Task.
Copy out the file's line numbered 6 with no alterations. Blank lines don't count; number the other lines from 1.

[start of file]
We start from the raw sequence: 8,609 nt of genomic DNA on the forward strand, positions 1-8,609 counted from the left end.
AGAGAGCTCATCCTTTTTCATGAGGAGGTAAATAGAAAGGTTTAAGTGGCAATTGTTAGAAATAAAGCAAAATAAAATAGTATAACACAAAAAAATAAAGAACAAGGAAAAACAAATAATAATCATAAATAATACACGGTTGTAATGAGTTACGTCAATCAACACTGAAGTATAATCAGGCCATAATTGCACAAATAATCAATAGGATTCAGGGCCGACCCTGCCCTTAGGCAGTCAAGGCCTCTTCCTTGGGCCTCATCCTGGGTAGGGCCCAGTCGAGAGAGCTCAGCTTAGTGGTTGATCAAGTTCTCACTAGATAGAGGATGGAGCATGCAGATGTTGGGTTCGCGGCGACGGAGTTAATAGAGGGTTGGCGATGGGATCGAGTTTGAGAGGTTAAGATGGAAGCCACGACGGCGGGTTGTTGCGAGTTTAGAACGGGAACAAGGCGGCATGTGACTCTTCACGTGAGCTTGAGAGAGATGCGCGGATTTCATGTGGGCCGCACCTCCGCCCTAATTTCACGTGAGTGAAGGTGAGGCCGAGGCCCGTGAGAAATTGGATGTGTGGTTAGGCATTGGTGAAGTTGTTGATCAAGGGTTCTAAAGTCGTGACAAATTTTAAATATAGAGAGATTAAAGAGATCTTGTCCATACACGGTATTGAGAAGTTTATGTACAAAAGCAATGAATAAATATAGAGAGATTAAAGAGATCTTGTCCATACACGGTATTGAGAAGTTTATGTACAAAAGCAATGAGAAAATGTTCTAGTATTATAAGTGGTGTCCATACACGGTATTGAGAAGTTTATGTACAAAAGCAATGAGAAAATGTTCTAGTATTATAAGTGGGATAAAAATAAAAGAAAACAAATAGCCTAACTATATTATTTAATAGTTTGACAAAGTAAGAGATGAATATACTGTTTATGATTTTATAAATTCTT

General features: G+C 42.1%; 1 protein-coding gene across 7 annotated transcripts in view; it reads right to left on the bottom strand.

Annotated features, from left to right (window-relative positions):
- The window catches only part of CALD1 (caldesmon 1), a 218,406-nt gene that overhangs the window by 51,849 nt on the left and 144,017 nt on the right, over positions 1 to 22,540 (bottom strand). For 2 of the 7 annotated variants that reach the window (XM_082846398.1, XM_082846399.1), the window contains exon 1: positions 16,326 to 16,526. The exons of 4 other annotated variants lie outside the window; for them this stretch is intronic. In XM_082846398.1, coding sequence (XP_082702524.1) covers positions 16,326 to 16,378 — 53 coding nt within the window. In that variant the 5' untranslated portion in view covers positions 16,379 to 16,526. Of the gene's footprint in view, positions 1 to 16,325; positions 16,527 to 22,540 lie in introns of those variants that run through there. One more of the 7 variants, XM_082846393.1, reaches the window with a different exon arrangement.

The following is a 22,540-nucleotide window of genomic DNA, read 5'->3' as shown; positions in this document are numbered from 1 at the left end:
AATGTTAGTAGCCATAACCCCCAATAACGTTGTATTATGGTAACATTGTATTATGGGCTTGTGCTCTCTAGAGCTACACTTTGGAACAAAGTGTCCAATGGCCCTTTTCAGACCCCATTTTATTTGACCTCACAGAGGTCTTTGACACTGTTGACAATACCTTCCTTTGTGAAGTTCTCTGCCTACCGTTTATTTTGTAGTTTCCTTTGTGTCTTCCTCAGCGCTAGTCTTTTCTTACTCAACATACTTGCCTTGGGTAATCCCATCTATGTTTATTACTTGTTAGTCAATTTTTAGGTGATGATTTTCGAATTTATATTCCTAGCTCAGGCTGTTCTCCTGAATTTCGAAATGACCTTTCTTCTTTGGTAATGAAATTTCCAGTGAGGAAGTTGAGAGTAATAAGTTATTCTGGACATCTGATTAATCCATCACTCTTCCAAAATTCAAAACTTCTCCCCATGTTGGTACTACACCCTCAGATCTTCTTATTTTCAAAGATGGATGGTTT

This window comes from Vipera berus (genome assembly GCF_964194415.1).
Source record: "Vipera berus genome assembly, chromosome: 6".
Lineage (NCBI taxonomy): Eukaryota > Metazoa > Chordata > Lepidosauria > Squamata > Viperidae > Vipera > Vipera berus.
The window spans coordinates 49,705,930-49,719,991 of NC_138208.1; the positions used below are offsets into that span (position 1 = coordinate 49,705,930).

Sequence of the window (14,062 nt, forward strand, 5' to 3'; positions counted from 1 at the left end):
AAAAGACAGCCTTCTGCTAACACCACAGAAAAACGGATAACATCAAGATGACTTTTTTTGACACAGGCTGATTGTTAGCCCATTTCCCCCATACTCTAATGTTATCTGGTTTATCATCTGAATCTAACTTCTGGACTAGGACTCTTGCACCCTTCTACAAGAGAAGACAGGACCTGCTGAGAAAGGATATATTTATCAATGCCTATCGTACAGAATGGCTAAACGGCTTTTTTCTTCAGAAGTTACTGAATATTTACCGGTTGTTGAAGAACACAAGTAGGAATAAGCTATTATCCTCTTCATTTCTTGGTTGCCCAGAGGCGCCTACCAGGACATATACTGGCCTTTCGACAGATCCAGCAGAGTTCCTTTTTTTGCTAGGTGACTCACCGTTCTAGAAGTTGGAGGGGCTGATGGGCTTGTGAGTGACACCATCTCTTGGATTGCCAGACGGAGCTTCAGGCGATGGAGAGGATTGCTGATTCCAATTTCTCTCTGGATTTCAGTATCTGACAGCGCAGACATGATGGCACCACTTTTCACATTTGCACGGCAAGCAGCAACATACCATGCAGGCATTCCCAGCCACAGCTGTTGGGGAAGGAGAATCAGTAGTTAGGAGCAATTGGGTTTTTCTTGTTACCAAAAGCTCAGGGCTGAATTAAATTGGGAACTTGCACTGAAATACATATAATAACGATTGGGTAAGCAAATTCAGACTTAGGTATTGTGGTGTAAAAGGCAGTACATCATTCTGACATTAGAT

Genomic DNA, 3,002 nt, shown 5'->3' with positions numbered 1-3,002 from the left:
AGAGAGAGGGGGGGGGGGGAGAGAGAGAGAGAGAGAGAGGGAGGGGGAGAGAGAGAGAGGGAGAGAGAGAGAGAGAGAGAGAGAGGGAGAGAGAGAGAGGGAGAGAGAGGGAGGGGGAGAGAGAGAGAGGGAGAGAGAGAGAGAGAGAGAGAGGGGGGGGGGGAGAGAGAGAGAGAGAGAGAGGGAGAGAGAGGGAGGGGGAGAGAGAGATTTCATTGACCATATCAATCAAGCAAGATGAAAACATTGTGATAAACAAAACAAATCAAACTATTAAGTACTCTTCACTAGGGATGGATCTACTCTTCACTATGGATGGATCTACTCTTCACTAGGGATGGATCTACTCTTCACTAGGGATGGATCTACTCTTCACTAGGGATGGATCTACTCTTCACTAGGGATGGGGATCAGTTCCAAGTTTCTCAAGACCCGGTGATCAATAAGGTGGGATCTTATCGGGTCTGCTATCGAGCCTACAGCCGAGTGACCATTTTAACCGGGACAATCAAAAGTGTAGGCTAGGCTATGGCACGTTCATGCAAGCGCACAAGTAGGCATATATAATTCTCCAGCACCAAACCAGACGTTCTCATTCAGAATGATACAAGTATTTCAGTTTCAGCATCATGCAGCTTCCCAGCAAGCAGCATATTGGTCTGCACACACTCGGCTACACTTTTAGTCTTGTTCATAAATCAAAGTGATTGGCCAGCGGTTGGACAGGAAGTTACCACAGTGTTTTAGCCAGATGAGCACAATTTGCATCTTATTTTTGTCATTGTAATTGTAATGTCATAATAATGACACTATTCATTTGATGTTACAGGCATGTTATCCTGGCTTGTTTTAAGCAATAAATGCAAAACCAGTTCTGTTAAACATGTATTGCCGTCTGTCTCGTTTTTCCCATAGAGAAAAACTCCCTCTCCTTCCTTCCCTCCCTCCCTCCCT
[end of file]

The following is a 22,540-nucleotide window of genomic DNA, read 5'->3' as shown; positions in this document are numbered from 1 at the left end: